P value<.001.76<.
7. Negative emotions (mean 2.35, SD 0.87)


P value.

aNot available.

Reliability and Validity

In this study, a model consisting of 7 factors was developed (Figure 1). The construct reliability and validity of the model were evaluated based on the following criteria. As shown in Table 3, all the scales’ Cronbach α value and composite reliability value were >.7, indicating good construct reliability. In addition, the average variance extracted was >0.4, suggesting acceptable construct validity. Furthermore, the fit indices of the 7-factor model, which included all the variables in the study, were within the acceptable range after Modification Index correction (χ2/df=2.230, root-mean-square error of approximation=0.056, comparative fit index=0.912, and Tucker-Lewis index=0.901), indicating a good model fit and further supporting the validity of the measurement model.

Figure 1. Structural equation model for impacting factors of protective behavior intention among older adults.
Table 3. The scale’s construct reliability and validity.
VariablesItems (N=33), n (%)Cronbach αCRaAVEb
Cognitive social capital6 (18).800.820.46
Structural social capital5 (15).730.740.41
Newspaper and radio exposure6 (18).830.840.48
Television exposure3 (9).700.710.46
Cell phone exposure3 (9).700.710.46
Protective behavior intention4 (12).840.870.63
Negative emotions6 (18).920.920.65

aCR: composite reliability.

bAVE: average variance extracted.

Relationship Between Social Capital and Media Exposure

First, this study examined the relationship between social capital and media exposure (Table 4). Controlling for gender, education, and income, older adults with higher levels of cognitive social capital were more likely to use television (B=0.24; P<.001) and cell phone (B=0.36; P<.001) but not newspaper and radio (B=0.10; P=.16). Structural social capital showed a significant positive association with newspaper and radio exposure (B=0.41; P<.001) and television exposure (B=0.28; P<.001). However, there was no statistically significant association between structural social capital and cell phone exposure (B=0.01; P=.92).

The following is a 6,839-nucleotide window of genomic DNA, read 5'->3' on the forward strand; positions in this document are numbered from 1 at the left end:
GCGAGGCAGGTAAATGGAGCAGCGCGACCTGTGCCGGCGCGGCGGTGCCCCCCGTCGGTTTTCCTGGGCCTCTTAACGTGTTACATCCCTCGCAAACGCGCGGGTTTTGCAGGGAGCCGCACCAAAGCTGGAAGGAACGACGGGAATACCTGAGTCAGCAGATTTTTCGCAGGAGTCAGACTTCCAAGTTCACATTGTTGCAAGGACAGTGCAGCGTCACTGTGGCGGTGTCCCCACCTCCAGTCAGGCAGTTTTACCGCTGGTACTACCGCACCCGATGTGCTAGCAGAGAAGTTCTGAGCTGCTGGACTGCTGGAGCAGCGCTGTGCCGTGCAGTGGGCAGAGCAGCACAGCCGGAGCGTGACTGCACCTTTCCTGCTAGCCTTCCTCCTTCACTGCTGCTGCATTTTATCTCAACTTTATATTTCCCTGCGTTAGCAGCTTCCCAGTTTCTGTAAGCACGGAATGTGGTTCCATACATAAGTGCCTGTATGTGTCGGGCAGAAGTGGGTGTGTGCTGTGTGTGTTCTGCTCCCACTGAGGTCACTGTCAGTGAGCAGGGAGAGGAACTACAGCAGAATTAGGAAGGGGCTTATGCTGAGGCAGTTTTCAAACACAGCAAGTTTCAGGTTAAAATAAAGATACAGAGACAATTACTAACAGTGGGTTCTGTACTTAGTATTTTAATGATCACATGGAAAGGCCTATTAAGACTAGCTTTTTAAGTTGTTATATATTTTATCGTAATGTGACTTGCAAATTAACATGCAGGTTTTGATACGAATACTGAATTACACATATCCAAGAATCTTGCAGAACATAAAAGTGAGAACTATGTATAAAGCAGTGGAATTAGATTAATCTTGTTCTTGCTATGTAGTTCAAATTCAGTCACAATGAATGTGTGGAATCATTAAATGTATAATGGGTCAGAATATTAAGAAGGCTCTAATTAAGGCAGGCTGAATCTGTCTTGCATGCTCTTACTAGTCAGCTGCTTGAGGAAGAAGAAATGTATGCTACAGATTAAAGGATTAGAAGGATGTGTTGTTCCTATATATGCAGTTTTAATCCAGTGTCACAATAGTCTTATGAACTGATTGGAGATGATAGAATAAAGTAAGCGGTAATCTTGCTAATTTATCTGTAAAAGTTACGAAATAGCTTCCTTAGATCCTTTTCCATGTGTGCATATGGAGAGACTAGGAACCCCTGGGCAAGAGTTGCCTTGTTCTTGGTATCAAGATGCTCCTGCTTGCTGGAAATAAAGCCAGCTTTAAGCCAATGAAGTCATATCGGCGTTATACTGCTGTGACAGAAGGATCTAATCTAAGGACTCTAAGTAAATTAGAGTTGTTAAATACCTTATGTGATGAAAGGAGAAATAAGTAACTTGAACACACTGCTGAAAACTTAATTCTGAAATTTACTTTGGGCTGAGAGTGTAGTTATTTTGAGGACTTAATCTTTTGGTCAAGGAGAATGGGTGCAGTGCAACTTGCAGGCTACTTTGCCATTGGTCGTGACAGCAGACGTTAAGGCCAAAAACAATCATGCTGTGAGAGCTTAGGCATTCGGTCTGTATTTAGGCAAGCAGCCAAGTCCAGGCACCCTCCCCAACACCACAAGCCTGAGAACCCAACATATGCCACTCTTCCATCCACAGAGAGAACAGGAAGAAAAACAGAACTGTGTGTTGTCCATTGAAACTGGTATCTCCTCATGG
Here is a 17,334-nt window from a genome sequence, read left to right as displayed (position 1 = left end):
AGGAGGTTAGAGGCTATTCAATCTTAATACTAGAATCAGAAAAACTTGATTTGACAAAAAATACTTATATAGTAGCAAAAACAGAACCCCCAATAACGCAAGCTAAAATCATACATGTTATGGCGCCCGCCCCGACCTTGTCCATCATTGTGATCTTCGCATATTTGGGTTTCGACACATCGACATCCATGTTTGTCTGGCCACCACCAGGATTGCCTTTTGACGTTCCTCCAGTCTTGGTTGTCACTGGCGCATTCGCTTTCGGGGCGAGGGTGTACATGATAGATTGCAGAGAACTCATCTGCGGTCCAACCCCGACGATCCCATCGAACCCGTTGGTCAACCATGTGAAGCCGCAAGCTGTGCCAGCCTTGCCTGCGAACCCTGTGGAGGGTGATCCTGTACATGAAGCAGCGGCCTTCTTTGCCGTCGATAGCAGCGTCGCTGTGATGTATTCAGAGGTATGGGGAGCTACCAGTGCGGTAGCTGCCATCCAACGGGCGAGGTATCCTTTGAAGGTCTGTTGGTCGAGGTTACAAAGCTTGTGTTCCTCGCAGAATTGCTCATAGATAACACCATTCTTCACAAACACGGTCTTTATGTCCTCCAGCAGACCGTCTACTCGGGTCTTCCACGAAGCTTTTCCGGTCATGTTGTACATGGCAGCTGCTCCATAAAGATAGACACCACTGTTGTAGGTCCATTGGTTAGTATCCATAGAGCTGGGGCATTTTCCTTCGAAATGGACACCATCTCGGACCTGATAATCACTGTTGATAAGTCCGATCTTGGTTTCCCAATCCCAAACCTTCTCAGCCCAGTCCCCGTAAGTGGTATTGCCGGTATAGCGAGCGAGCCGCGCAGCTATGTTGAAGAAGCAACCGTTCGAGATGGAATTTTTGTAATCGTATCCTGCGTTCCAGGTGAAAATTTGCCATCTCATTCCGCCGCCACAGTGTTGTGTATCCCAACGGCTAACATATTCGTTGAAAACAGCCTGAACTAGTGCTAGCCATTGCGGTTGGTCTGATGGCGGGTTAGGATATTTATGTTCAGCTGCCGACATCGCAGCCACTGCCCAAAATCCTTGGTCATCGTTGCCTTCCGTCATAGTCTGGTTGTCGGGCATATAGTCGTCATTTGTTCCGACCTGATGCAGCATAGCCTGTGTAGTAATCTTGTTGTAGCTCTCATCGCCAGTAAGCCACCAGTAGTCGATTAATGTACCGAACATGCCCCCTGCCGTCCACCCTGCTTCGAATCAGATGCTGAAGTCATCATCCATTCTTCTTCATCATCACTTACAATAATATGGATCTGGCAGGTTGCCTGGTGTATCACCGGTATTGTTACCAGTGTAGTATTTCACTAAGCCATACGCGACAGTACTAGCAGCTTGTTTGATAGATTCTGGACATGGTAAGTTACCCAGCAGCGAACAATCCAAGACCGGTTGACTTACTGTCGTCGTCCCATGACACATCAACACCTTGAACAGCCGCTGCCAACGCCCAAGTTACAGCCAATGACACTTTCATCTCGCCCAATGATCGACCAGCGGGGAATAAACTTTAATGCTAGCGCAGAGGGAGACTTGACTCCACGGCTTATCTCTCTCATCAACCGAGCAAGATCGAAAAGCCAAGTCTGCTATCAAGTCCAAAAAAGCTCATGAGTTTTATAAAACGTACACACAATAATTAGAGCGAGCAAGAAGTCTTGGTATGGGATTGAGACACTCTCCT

Table 4. Summary of relationships between social capital and media exposure (N=399).

Newspaper and radio exposureTelevision exposureCell phone exposure

Model 1aModel 2bModel 3cModel 4dModel 5eModel 6f

BP valueBP valueBP valueBP valueBP valueBP value
Cognitive social capital0.10.16g0.24.0010.36<.001
Structural social capital0.41<.0010.28<.0010.01.92

aR2=0.01; F4,394=1.06; P value for the F test>.05.

bR2=0.15; F4,394=17.96; P value for the F test<.001.

cR2=0.04; F4,394=4.35; P value for the F test<.01.

dR2=0.08; F4,394=8.08; P value for the F test<.001.

eR2=0.12; F4,394=13.72; P value for the F test<.001.

fR2=0.05; F4,394=5.13; P value for the F test<.001.

gThe values are not available.

Relationship Between Social Capital and Protective Behavior Intention

Second, the effect of social capital on protective behavior intention was assessed. The results are presented in Table 5. Cognitive social capital positively predicted protective behavior intention (B=0.52; P<.001; model 7), so hypothesis 1a was supported. However, there was no significant association between structural social capital and protective behavior intention (B=0.07; P=.21; model 8), so hypothesis 1b was not supported.

Table 5. Summary of regressions predicting protective behavior intention (N=399).

Model 7aModel 8bModel 9cModel 10d

BP valueBP valueBP valueBP value
Cognitive social capital0.52<.001e0.43<.001
Structural social capital0.07.21–0.03.63
Newspaper and radio exposure0.
Television exposure0.
Cell phone exposure0.14.0050.23<.001

aR2=0.18; F4,394=21.34; P value for the F test<.001.

bR2=0.05; F4,394 =4.91; P value for the F test<.001.

cR2=0.22; F7,391=16.13; P value for the F test<.001.

dR2=0.14; F7,391 =9.03; P value for the F test<.001.

eThe values are not available.

Mediating Effects of Media Exposure

Next, this study evaluated the mediating effects of 3 types of media exposure between social capital and protective behavior intention (Table 5). According to model 9, the positive effect of cognitive social capital on protective behavior intention remained significant after the mediating variable cell phone exposure was added (B=0.43, P<.001). By contrast, after the mediating variables were added to the regression model of structural social capital and protective behavior intention, newspaper and radio exposure showed a positive effect on protective behavior intention (B=0.14; P=.01), television exposure (B=0.12; P=.01), and cell phone exposure (B=0.23; P<.001; model 10).